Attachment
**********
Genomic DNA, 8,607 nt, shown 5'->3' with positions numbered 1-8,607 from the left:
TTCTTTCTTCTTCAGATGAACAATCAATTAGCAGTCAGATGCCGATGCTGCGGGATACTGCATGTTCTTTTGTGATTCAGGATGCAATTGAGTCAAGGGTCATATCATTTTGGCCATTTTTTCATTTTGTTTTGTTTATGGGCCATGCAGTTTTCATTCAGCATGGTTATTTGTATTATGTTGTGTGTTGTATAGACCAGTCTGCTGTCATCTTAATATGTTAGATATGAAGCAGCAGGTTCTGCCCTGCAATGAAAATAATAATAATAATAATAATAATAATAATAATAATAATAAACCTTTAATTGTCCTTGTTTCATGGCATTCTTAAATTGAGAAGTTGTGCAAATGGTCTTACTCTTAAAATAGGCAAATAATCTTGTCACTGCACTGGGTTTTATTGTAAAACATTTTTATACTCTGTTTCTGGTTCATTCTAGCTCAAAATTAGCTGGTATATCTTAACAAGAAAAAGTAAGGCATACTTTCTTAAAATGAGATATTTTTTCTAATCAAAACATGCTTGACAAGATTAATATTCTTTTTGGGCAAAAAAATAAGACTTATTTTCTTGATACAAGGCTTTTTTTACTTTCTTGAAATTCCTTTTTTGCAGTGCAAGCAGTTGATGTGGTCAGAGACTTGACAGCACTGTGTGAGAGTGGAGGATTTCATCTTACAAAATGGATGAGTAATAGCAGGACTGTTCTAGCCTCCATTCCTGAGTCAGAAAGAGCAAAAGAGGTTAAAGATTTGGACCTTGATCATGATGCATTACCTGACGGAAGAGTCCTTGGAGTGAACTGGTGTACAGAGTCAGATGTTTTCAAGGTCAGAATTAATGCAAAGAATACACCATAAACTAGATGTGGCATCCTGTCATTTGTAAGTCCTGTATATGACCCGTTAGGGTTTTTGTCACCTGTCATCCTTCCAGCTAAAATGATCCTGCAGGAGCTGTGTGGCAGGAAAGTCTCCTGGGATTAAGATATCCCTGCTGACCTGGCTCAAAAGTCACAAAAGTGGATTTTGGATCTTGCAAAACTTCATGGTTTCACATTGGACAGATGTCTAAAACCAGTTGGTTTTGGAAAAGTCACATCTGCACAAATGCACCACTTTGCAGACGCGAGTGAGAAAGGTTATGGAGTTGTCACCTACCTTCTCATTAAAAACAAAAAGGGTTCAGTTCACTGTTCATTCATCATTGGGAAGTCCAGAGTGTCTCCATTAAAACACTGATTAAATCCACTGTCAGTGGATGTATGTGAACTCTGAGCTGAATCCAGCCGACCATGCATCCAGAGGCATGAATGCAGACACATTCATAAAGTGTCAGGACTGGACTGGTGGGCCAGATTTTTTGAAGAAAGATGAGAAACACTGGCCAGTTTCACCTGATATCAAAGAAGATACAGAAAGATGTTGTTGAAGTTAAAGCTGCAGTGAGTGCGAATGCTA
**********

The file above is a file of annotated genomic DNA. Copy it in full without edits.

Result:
Genomic DNA, 8,607 nt, shown 5'->3' with positions numbered 1-8,607 from the left:
TTCTTTCTTCTTCAGATGAACAATCAATTAGCAGTCAGATGCCGATGCTGCGGGATACTGCATGTTCTTTTGTGATTCAGGATGCAATTGAGTCAAGGGTCATATCATTTTGGCCATTTTTTCATTTTGTTTTGTTTATGGGCCATGCAGTTTTCATTCAGCATGGTTATTTGTATTATGTTGTGTGTTGTATAGACCAGTCTGCTGTCATCTTAATATGTTAGATATGAAGCAGCAGGTTCTGCCCTGCAATGAAAATAATAATAATAATAATAATAATAATAATAATAATAATAAACCTTTAATTGTCCTTGTTTCATGGCATTCTTAAATTGAGAAGTTGTGCAAATGGTCTTACTCTTAAAATAGGCAAATAATCTTGTCACTGCACTGGGTTTTATTGTAAAACATTTTTATACTCTGTTTCTGGTTCATTCTAGCTCAAAATTAGCTGGTATATCTTAACAAGAAAAAGTAAGGCATACTTTCTTAAAATGAGATATTTTTTCTAATCAAAACATGCTTGACAAGATTAATATTCTTTTTGGGCAAAAAAATAAGACTTATTTTCTTGATACAAGGCTTTTTTTACTTTCTTGAAATTCCTTTTTTGCAGTGCAAGCAGTTGATGTGGTCAGAGACTTGACAGCACTGTGTGAGAGTGGAGGATTTCATCTTACAAAATGGATGAGTAATAGCAGGACTGTTCTAGCCTCCATTCCTGAGTCAGAAAGAGCAAAAGAGGTTAAAGATTTGGACCTTGATCATGATGCATTACCTGACGGAAGAGTCCTTGGAGTGAACTGGTGTACAGAGTCAGATGTTTTCAAGGTCAGAATTAATGCAAAGAATACACCATAAACTAGATGTGGCATCCTGTCATTTGTAAGTCCTGTATATGACCCGTTAGGGTTTTTGTCACCTGTCATCCTTCCAGCTAAAATGATCCTGCAGGAGCTGTGTGGCAGGAAAGTCTCCTGGGATTAAGATATCCCTGCTGACCTGGCTCAAAAGTCACAAAAGTGGATTTTGGATCTTGCAAAACTTCATGGTTTCACATTGGACAGATGTCTAAAACCAGTTGGTTTTGGAAAAGTCACATCTGCACAAATGCACCACTTTGCAGACGCGAGTGAGAAAGGTTATGGAGTTGTCACCTACCTTCTCATTAAAAACAAAAAGGGTTCAGTTCACTGTTCATTCATCATTGGGAAGTCCAGAGTGTCTCCATTAAAACACTGATTAAATCCACTGTCAGTGGATGTATGTGAACTCTGAGCTGAATCCAGCCGACCATGCATCCAGAGGCATGAATGCAGACACATTCATAAAGTGTCAGGACTGGACTGGTGGGCCAGATTTTTTGAAGAAAGATGAGAAACACTGGCCAGTTTCACCTGATATCAAAGAAGATACAGAAAGATGTTGTTGAAGTTAAAGCTGCAGTGAGTGCGAATGCTA